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As a Cambridge real estate agent, the city squares of Cambridge, Somerville and Medford and the town centers of Arlington, Watertown and Belmont, Massachusetts are my home turf. And as a lifelong New Englander who’s lived within twenty miles of Boston most of my life, I can introduce you to other nearby towns as we search for your new home. If you’re planning to sell your home in Cambridge, MA or nearby you’ll find plenty of info about the home selling process here too. Questions? Send me an email or call me at 617-504-1737.

Hurricane of ’38 in Cambridge

A tree fell on 44 Union Street in Keene NH during the Hurricane of '38

A tree fell on 44 Union Street in Keene NH during the Hurricane of '38

74 years ago people all over New England were greeted by scenes likes the one at right.  The Hurricane of ’38 slammed into New England on September 21, 1938.  The devastating storm killed over 700 people in New York and New England and town after town, including Cambridge, suffered enormous damage from the violent storm.

My dad grew up on Brookline Street in Cambridgeport near the B.U. Bridge.  He and other neighborhood boys, aged about 7 – 12, were outside in the early part of the storm, gathered by the Stop and Shop on Brookline Street.

When a large tree fell in the field that’s now the site of the Morse School, the policeman outside the Stop and Shop advised the kids to head home.

Not five minutes later the enormous Stop and Shop sign blew off, hitting the policeman, who barely survived his injuries.

Shortly after he arrived home my grandmother asked my dad to look outside and see if there was any damage in the front yard.  Leaves filled the window when my dad looked out – a large maple tree in the front yard had fallen on the house.  Not long after a poplar tree in the back yard fell on Billy Harris’s house at 1-3 Rockingham Place.  Both houses survived unscathed.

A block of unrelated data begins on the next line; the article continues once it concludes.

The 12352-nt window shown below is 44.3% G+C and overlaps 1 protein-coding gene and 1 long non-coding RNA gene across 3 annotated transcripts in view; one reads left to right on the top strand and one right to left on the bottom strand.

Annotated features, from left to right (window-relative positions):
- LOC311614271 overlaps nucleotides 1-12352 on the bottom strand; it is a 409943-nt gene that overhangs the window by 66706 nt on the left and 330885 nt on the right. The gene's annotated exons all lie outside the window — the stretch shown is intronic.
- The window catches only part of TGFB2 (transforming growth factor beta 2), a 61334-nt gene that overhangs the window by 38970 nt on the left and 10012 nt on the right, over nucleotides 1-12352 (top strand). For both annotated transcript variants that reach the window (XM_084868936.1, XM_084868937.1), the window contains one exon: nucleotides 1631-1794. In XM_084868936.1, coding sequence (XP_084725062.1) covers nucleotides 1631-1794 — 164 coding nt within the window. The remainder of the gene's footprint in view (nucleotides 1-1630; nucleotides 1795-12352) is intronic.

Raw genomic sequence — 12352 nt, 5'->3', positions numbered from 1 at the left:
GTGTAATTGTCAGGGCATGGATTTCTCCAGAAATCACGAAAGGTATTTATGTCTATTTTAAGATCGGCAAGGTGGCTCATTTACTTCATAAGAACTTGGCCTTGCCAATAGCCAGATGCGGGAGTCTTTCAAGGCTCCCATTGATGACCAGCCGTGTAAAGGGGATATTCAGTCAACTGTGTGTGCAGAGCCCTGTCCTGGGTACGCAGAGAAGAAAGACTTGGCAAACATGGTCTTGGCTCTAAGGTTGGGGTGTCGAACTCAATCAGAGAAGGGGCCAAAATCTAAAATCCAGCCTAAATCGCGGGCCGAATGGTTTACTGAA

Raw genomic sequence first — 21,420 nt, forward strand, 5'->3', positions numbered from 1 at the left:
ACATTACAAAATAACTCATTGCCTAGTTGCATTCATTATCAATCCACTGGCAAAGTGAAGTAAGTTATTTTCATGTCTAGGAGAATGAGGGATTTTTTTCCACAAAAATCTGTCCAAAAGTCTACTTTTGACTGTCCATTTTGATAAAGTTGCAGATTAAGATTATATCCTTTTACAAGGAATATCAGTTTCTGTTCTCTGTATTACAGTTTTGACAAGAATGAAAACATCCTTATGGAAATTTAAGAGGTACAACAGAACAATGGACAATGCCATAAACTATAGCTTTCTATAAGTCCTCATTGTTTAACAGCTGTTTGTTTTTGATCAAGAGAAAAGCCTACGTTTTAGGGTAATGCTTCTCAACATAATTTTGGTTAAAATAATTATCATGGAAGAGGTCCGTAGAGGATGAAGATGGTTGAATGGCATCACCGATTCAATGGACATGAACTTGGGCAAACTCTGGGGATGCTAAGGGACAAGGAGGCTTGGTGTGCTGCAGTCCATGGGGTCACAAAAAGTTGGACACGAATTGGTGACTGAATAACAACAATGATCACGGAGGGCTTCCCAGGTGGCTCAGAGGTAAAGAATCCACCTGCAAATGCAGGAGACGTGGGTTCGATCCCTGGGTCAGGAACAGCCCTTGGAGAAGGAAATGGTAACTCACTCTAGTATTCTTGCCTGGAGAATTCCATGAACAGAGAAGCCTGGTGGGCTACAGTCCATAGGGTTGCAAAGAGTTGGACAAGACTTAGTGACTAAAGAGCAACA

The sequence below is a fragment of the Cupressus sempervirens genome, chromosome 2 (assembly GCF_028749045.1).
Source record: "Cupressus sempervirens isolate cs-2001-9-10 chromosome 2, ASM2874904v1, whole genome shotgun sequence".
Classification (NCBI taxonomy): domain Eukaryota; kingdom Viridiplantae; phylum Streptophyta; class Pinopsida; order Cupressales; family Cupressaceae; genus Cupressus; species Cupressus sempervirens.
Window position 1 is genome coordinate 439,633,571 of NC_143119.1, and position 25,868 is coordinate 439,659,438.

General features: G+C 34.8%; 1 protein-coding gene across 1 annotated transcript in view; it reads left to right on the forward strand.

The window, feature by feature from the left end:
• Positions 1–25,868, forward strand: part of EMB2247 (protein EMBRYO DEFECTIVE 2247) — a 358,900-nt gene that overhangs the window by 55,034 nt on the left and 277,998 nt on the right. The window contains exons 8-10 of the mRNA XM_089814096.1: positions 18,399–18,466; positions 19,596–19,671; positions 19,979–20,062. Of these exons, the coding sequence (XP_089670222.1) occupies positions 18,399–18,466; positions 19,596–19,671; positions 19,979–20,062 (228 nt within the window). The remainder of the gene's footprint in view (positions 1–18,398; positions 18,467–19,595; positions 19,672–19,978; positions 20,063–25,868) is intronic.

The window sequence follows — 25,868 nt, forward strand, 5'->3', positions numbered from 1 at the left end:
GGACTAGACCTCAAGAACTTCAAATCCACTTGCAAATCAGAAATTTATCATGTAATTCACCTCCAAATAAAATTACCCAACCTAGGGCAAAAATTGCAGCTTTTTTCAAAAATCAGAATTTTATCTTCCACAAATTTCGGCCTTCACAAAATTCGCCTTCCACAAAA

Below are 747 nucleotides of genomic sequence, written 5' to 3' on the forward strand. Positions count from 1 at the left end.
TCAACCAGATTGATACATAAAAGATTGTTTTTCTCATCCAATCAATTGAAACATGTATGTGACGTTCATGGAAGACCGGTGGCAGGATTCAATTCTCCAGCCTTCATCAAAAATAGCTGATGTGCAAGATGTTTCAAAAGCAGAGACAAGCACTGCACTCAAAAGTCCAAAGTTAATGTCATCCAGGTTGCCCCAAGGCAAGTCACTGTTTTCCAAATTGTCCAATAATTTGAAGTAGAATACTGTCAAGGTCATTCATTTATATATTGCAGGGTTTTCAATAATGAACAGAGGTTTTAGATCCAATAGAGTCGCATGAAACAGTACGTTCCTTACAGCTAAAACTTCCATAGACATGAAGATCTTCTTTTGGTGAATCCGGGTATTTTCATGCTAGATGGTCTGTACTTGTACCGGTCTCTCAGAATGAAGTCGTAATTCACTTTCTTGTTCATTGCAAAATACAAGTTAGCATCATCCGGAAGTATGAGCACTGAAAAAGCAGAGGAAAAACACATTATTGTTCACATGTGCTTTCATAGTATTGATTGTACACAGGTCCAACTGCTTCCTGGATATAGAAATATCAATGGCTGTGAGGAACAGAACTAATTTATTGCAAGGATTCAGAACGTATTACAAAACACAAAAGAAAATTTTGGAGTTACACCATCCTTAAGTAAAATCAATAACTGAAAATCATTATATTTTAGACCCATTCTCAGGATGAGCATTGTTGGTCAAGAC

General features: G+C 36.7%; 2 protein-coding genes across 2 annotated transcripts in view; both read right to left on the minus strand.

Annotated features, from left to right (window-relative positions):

Not so for the Keene, New Hampshire house I lived in during the 1990s.  That’s it in the photo above.  The woman I bought it from described cowering in the pantry with her parents during the 1938 hurricane which caused extensive damage in Keene and nearby towns.  The tree at the corner of the yard fell on the house, knocking off the chimney and part of the second floor.  The house across the street was split in half by another large tree and similar scenes could be found all over town.

If you were in New England 74 years ago chances are your memories of the Hurricane of 1938 are still vivid.  If you missed the big hurricane you can still get an idea of power of the storm from images on old postcards, newspapers, booklets and scrapbooks that you’ll come upon in local antique stores.  I discovered the photo of my 44 Union Street house in a booklet about the hurricane I found at an antiques shop.

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